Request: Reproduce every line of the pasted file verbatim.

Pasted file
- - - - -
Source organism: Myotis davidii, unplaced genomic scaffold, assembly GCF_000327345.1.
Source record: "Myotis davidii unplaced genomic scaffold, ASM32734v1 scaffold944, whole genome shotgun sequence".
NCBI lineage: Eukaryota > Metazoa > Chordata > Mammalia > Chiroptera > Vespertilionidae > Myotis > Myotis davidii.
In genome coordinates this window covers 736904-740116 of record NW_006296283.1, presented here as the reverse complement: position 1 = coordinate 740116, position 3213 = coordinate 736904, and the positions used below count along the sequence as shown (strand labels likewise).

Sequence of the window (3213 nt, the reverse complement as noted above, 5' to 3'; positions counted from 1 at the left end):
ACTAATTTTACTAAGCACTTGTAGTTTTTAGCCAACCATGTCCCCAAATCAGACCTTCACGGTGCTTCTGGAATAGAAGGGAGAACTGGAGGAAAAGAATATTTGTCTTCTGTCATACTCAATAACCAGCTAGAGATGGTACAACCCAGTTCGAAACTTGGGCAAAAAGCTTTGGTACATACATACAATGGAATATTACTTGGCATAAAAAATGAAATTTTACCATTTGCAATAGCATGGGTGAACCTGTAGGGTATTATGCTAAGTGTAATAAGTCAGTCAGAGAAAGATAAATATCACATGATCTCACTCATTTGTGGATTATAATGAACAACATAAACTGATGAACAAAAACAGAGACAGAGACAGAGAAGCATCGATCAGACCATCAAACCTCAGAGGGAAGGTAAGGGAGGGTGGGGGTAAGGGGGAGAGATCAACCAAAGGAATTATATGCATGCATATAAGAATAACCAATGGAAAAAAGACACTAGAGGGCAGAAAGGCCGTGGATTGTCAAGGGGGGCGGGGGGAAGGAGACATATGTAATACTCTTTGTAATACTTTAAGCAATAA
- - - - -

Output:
Source organism: Myotis davidii, unplaced genomic scaffold, assembly GCF_000327345.1.
Source record: "Myotis davidii unplaced genomic scaffold, ASM32734v1 scaffold944, whole genome shotgun sequence".
NCBI lineage: Eukaryota > Metazoa > Chordata > Mammalia > Chiroptera > Vespertilionidae > Myotis > Myotis davidii.
In genome coordinates this window covers 736904-740116 of record NW_006296283.1, presented here as the reverse complement: position 1 = coordinate 740116, position 3213 = coordinate 736904, and the positions used below count along the sequence as shown (strand labels likewise).

Sequence of the window (3213 nt, the reverse complement as noted above, 5' to 3'; positions counted from 1 at the left end):
ACTAATTTTACTAAGCACTTGTAGTTTTTAGCCAACCATGTCCCCAAATCAGACCTTCACGGTGCTTCTGGAATAGAAGGGAGAACTGGAGGAAAAGAATATTTGTCTTCTGTCATACTCAATAACCAGCTAGAGATGGTACAACCCAGTTCGAAACTTGGGCAAAAAGCTTTGGTACATACATACAATGGAATATTACTTGGCATAAAAAATGAAATTTTACCATTTGCAATAGCATGGGTGAACCTGTAGGGTATTATGCTAAGTGTAATAAGTCAGTCAGAGAAAGATAAATATCACATGATCTCACTCATTTGTGGATTATAATGAACAACATAAACTGATGAACAAAAACAGAGACAGAGACAGAGAAGCATCGATCAGACCATCAAACCTCAGAGGGAAGGTAAGGGAGGGTGGGGGTAAGGGGGAGAGATCAACCAAAGGAATTATATGCATGCATATAAGAATAACCAATGGAAAAAAGACACTAGAGGGCAGAAAGGCCGTGGATTGTCAAGGGGGGCGGGGGGAAGGAGACATATGTAATACTCTTTGTAATACTTTAAGCAATAA